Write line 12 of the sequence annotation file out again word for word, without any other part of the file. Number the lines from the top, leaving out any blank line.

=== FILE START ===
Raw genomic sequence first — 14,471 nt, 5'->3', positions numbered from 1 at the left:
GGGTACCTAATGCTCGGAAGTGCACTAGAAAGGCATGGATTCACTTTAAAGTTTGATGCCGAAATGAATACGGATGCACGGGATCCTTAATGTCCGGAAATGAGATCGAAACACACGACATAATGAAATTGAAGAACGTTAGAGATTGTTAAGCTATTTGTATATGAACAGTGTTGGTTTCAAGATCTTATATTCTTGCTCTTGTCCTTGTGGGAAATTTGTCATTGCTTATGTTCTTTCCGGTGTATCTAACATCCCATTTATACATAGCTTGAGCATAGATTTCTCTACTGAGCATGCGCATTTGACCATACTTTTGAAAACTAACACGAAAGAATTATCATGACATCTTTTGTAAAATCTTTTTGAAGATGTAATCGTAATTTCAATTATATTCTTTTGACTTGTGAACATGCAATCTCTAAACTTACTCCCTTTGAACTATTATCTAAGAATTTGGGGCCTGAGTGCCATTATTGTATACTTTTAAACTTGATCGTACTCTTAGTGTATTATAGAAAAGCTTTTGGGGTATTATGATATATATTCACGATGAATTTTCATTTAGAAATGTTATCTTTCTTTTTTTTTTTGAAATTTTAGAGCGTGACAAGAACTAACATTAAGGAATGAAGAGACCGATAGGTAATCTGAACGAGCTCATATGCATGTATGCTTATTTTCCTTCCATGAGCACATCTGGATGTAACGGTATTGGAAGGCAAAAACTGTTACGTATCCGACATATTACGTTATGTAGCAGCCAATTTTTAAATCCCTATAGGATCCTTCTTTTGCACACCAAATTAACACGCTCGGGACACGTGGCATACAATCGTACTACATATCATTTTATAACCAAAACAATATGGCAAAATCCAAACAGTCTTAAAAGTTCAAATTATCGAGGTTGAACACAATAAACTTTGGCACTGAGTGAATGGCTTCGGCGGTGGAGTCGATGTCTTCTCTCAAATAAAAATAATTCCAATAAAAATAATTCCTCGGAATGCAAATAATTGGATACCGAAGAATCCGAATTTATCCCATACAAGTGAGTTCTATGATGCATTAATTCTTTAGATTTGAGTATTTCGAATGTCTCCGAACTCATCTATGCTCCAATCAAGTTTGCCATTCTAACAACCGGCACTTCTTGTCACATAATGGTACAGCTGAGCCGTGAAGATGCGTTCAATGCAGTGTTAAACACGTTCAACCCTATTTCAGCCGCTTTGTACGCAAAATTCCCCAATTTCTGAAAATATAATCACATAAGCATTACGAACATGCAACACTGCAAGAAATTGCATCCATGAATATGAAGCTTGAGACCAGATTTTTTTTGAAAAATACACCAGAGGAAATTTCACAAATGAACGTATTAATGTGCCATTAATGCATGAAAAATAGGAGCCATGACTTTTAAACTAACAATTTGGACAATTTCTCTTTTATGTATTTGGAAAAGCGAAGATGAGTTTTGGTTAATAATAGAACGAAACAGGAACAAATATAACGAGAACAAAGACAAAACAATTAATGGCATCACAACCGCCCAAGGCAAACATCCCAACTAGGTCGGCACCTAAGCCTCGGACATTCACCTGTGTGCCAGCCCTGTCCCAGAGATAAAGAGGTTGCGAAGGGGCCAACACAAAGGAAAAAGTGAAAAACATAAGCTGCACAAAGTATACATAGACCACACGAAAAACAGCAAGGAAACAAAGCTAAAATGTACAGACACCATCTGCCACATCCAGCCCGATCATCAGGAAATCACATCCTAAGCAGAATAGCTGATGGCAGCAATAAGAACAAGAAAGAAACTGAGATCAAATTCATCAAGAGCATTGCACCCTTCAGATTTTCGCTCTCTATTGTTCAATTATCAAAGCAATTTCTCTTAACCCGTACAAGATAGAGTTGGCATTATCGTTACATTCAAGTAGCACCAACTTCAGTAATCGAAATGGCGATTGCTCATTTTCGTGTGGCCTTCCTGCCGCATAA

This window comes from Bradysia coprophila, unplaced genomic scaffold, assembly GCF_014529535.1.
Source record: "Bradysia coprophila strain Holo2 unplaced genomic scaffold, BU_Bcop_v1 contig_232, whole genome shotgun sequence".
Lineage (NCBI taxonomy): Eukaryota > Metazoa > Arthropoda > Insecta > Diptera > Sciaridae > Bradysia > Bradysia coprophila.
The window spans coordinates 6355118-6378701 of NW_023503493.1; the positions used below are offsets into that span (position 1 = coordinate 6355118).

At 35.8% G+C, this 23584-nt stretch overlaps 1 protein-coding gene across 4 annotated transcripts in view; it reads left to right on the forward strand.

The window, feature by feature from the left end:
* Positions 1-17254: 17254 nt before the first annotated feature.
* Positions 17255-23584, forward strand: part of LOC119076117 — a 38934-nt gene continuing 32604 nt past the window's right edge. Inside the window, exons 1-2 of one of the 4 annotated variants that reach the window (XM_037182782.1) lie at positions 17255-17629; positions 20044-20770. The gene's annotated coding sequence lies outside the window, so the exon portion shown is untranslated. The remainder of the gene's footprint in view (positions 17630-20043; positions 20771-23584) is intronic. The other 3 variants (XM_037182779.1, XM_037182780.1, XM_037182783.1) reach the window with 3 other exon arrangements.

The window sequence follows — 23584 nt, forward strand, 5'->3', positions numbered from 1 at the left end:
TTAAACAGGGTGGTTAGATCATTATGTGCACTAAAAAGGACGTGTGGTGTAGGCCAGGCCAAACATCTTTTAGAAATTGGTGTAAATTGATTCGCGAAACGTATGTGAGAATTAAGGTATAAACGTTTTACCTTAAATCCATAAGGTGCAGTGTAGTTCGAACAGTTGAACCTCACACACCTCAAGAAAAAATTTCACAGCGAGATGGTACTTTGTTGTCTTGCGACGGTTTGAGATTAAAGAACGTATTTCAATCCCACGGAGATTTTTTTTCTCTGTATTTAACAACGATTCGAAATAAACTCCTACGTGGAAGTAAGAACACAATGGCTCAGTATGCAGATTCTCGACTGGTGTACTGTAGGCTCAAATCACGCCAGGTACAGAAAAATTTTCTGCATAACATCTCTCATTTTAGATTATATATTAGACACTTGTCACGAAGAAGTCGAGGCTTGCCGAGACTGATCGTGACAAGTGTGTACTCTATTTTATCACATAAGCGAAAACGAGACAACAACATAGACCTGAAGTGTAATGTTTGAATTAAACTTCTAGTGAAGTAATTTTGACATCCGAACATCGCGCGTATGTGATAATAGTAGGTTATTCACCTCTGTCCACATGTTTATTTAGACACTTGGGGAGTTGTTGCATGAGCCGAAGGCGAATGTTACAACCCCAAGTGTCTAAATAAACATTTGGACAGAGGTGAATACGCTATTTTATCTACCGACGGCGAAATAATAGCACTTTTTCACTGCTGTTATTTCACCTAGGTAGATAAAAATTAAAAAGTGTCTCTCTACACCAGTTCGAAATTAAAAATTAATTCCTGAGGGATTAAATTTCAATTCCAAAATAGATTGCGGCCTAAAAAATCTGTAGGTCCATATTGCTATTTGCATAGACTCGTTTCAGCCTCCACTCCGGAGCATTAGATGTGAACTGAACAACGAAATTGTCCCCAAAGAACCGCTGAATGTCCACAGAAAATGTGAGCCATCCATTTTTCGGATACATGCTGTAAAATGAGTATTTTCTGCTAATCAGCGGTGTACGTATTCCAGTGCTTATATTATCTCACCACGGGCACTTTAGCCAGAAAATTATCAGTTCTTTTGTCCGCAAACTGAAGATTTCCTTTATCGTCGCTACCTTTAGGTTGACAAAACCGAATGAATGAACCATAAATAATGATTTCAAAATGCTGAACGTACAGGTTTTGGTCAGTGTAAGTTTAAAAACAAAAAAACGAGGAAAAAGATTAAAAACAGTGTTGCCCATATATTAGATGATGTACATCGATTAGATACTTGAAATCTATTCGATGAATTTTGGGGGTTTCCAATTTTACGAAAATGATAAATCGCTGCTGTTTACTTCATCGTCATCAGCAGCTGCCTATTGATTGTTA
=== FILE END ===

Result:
TTAAACAGGGTGGTTAGATCATTATGTGCACTAAAAAGGACGTGTGGTGTAGGCCAGGCCAAACATCTTTTAGAAATTGGTGTAAATTGATTCGCGAAACGTATGTGAGAATTAAGGTATAAACGTTTTACCTTAAATCCATAAGGTGCAGTGTAGTTCGAACAGTTGAACCTCACACACCTCAAGAAAAAATTTCACAGCGAGATGGTACTTTGTTGTCTTGCGACGGTTTGAGATTAAAGAACGTATTTCAATCCCACGGAGATTTTTTTTCTCTGTATTTAACAACGATTCGAAATAAACTCCTACGTGGAAGTAAGAACACAATGGCTCAGTATGCAGATTCTCGACTGGTGTACTGTAGGCTCAAATCACGCCAGGTACAGAAAAATTTTCTGCATAACATCTCTCATTTTAGATTATATATTAGACACTTGTCACGAAGAAGTCGAGGCTTGCCGAGACTGATCGTGACAAGTGTGTACTCTATTTTATCACATAAGCGAAAACGAGACAACAACATAGACCTGAAGTGTAATGTTTGAATTAAACTTCTAGTGAAGTAATTTTGACATCCGAACATCGCGCGTATGTGATAATAGTAGGTTATTCACCTCTGTCCACATGTTTATTTAGACACTTGGGGAGTTGTTGCATGAGCCGAAGGCGAATGTTACAACCCCAAGTGTCTAAATAAACATTTGGACAGAGGTGAATACGCTATTTTATCTACCGACGGCGAAATAATAGCACTTTTTCACTGCTGTTATTTCACCTAGGTAGATAAAAATTAAAAAGTGTCTCTCTACACCAGTTCGAAATTAAAAATTAATTCCTGAGGGATTAAATTTCAATTCCAAAATAGATTGCGGCCTAAAAAATCTGTAGGTCCATATTGCTATTTGCATAGACTCGTTTCAGCCTCCACTCCGGAGCATTAGATGTGAACTGAACAACGAAATTGTCCCCAAAGAACCGCTGAATGTCCACAGAAAATGTGAGCCATCCATTTTTCGGATACATGCTGTAAAATGAGTATTTTCTGCTAATCAGCGGTGTACGTATTCCAGTGCTTATATTATCTCACCACGGGCACTTTAGCCAGAAAATTATCAGTTCTTTTGTCCGCAAACTGAAGATTTCCTTTATCGTCGCTACCTTTAGGTTGACAAAACCGAATGAATGAACCATAAATAATGATTTCAAAATGCTGAACGTACAGGTTTTGGTCAGTGTAAGTTTAAAAACAAAAAAACGAGGAAAAAGATTAAAAACAGTGTTGCCCATATATTAGATGATGTACATCGATTAGATACTTGAAATCTATTCGATGAATTTTGGGGGTTTCCAATTTTACGAAAATGATAAATCGCTGCTGTTTACTTCATCGTCATCAGCAGCTGCCTATTGATTGTTA